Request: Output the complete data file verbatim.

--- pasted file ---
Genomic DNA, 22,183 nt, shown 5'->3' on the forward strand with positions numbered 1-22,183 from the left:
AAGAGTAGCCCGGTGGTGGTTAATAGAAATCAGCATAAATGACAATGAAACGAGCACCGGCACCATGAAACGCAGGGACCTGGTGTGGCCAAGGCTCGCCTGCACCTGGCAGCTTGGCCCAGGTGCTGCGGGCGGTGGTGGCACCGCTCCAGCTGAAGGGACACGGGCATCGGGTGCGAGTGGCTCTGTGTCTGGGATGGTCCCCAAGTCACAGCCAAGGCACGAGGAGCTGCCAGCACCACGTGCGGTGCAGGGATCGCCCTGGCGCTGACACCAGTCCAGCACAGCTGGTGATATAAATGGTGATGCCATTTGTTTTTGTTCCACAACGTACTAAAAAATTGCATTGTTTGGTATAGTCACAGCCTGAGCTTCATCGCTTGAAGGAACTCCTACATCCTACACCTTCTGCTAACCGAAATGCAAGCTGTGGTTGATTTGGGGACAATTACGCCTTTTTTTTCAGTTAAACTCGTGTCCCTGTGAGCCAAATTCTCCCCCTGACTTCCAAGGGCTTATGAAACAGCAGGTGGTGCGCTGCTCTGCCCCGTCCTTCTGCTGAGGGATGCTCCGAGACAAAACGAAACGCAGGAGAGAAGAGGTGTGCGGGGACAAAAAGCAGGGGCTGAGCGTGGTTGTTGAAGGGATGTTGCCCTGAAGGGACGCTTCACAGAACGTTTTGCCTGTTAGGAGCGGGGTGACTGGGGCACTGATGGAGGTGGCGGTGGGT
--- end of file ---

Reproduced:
Genomic DNA, 22,183 nt, shown 5'->3' on the forward strand with positions numbered 1-22,183 from the left:
AAGAGTAGCCCGGTGGTGGTTAATAGAAATCAGCATAAATGACAATGAAACGAGCACCGGCACCATGAAACGCAGGGACCTGGTGTGGCCAAGGCTCGCCTGCACCTGGCAGCTTGGCCCAGGTGCTGCGGGCGGTGGTGGCACCGCTCCAGCTGAAGGGACACGGGCATCGGGTGCGAGTGGCTCTGTGTCTGGGATGGTCCCCAAGTCACAGCCAAGGCACGAGGAGCTGCCAGCACCACGTGCGGTGCAGGGATCGCCCTGGCGCTGACACCAGTCCAGCACAGCTGGTGATATAAATGGTGATGCCATTTGTTTTTGTTCCACAACGTACTAAAAAATTGCATTGTTTGGTATAGTCACAGCCTGAGCTTCATCGCTTGAAGGAACTCCTACATCCTACACCTTCTGCTAACCGAAATGCAAGCTGTGGTTGATTTGGGGACAATTACGCCTTTTTTTTCAGTTAAACTCGTGTCCCTGTGAGCCAAATTCTCCCCCTGACTTCCAAGGGCTTATGAAACAGCAGGTGGTGCGCTGCTCTGCCCCGTCCTTCTGCTGAGGGATGCTCCGAGACAAAACGAAACGCAGGAGAGAAGAGGTGTGCGGGGACAAAAAGCAGGGGCTGAGCGTGGTTGTTGAAGGGATGTTGCCCTGAAGGGACGCTTCACAGAACGTTTTGCCTGTTAGGAGCGGGGTGACTGGGGCACTGATGGAGGTGGCGGTGGGT